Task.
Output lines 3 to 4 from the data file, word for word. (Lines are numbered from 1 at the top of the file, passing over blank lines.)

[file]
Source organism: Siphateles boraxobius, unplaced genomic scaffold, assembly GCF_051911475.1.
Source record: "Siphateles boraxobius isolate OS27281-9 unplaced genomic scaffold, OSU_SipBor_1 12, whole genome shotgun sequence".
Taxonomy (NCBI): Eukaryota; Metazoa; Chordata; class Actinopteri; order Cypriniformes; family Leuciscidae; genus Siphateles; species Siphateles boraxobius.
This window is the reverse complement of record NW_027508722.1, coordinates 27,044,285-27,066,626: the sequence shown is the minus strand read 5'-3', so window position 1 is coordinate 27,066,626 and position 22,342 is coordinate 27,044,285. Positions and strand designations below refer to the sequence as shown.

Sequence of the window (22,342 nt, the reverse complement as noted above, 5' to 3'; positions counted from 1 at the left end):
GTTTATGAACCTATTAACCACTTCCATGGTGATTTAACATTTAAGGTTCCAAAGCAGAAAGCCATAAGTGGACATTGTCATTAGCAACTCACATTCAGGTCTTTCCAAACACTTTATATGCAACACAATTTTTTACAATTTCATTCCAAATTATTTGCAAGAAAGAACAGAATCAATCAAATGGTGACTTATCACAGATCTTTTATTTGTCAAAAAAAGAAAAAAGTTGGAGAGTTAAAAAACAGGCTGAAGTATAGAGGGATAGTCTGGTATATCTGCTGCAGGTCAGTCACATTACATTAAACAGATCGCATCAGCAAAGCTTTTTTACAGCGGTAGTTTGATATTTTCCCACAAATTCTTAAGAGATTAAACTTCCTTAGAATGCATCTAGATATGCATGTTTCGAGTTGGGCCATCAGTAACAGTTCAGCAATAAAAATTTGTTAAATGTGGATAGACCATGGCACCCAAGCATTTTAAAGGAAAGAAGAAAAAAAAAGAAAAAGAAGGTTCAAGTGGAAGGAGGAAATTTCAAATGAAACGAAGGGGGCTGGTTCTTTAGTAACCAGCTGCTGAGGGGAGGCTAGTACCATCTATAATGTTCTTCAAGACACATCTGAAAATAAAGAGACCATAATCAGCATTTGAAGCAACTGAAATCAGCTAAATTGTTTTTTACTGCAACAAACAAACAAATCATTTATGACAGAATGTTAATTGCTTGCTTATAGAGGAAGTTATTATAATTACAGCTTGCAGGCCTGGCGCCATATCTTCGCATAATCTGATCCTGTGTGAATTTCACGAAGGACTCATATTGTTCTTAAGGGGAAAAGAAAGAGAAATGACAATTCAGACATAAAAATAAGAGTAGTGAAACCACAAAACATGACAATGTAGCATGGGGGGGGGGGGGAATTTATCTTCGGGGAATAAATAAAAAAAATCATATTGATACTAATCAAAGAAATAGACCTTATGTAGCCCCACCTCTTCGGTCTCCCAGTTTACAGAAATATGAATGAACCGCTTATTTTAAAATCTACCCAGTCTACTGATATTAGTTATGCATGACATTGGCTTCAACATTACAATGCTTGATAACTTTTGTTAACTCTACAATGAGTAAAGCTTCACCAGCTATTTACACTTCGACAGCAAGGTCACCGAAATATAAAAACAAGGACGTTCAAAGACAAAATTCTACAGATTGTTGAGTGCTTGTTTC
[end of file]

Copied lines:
Taxonomy (NCBI): Eukaryota; Metazoa; Chordata; class Actinopteri; order Cypriniformes; family Leuciscidae; genus Siphateles; species Siphateles boraxobius.
This window is the reverse complement of record NW_027508722.1, coordinates 27,044,285-27,066,626: the sequence shown is the minus strand read 5'-3', so window position 1 is coordinate 27,066,626 and position 22,342 is coordinate 27,044,285. Positions and strand designations below refer to the sequence as shown.